The global banking giant HSBC writes off US$1.33 billion worth of riskier loans to Middle East customers after an "extremely challenging" last year.
HSBC impairments jump four-fold for Middle East
The global banking giant HSBC has written off US$1.33 billion (Dh4.88bn) worth of riskier loans to Middle East customers after an "extremely challenging" last year. The four-fold jump in loan impairment charges for bad and doubtful debt hit profits from the Middle East in yesterday's group financial results for last year. Regional profits before tax fell 74 per cent from $1.75bn in 2008 to $455 million last year, compounding falling profits from banking operations in Europe and Asia.
At a group level, HSBC pre-tax profits fell 24 per cent to $7.1bn, bolstered by higher returns on investment and wholesale banking but still below market expectations. The bank wrote off a total of $26.5bn on impairment and other credit risk provisions worldwide, with the biggest exposure, $15.5bn, taken in the US. "2009 was an extremely challenging year for the Middle East, where HSBC is the leading international bank," said Michael Geoghegan, the group chief executive of HSBC. "The region was significantly affected by falling capital inflows, a sharp decline in oil revenues, lower property prices and concerns over levels of debt in Dubai. Despite a recovery in oil prices in the second half of the year, credit conditions remained difficult."
But the bank is optimistic on future prospects for the Middle East, where it has been doing business for more than a century. "We remain confident that the authorities in the region will provide the necessary conditions and support for continued growth, and we expect the economy to recover during this year and next," Mr Geoghegan said. "The Middle East will continue to be an important market at the heart of international trade and investment flows. Our commitment to the region is undiminished and in January 2010 we launched our SME [small and medium-sized enterprises] fund in the UAE to support our business banking customers."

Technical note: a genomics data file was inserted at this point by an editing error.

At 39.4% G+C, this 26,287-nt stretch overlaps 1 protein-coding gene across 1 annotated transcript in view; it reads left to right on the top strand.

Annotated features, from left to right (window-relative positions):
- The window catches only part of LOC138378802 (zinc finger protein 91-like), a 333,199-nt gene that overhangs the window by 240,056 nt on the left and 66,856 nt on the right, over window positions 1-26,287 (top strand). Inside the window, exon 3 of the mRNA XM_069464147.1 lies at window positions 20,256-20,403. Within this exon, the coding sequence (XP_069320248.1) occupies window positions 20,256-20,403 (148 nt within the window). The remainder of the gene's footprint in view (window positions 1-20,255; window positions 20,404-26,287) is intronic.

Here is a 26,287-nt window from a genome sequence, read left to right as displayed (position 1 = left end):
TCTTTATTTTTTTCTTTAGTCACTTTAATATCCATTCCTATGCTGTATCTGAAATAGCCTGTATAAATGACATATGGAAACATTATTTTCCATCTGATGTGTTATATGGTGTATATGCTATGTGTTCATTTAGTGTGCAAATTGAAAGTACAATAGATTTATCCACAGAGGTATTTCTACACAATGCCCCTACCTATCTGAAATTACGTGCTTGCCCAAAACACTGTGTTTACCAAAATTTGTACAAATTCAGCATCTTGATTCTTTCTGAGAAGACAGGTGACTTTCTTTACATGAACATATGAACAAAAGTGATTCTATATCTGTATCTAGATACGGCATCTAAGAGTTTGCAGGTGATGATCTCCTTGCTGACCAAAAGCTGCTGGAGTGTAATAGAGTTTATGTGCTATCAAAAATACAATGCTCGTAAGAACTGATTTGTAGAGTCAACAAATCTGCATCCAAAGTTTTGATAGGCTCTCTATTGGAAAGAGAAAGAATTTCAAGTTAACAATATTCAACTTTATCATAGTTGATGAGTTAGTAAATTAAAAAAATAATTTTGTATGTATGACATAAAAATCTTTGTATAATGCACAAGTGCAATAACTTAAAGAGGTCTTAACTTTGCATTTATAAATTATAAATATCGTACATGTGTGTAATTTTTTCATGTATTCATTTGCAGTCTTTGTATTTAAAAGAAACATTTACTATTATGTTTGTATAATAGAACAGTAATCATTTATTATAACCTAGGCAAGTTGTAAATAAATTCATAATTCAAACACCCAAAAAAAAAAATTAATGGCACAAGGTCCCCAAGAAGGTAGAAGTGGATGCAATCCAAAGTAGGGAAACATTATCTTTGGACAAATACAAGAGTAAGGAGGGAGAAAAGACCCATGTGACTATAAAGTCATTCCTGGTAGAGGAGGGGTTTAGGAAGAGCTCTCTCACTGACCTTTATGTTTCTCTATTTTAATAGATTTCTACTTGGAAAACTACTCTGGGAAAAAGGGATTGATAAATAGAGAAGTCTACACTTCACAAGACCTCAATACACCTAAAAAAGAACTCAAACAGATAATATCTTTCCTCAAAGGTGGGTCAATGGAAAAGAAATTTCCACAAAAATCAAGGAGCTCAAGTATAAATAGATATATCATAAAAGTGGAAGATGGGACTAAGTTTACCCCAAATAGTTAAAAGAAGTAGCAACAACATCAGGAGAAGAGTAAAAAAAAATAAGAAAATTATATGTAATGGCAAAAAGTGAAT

HSBC does not provide a detailed breakdown of Middle East countries, but its three biggest markets in the region are the UAE, Saudi Arabia and Egypt. It is believed the write-downs for the UAE do not so far include any provision for Dubai World, the indebted conglomerate seeking to renegotiate $26bn of loans to creditors, including the Dubai Government. HSBC is a member of the co-ordinating committee comprising five banks, four British and one Japanese, involved in the talks. Depending on the outcome of those talks, HSBC may be forced to make impairment provisions in the current financial year.
In Saudi Arabia, the bank is believed to have included a charge for its exposure to the troubled Saad and Al Gosaibi conglomerates, which are also in talks over debts of as much as $20bn. "Loan impairment charges rose to unsatisfactory levels, and we took appropriate action to minimise this and to manage risk," Mr Geoghegan said. "Our exposure to the region, and within the region, remains acceptably spread."
The bank said there was evidence of a two-speed global economy, with emerging markets in Asia growing faster than developed markets in Europe and the US. HSBC's proportionate level of provisioning for bad debts in the region is higher than that of local banks. "They want to be more risk averse and protect shareholders," said John Sfakianakis, the chief economist at Banque Saudi Fransi. "It does not necessarily mean they are being more pessimistic, but it is part of the HSBC psychology to be more precautionary. Remember, they were the first bank to take provisions in the US back in 2007. Things are not as optimistic in the region as they were 18 months ago."
World markets were disappointed by the HSBC results. The shares fell 35 pence to £6.96 a share in London afternoon trading. Mr Geoghegan also tried to defuse the issue of bankers' bonuses by announcing that he was to give his $4m bonus in the form of deferred shares to British and Hong Kong charities. firstname.lastname@example.org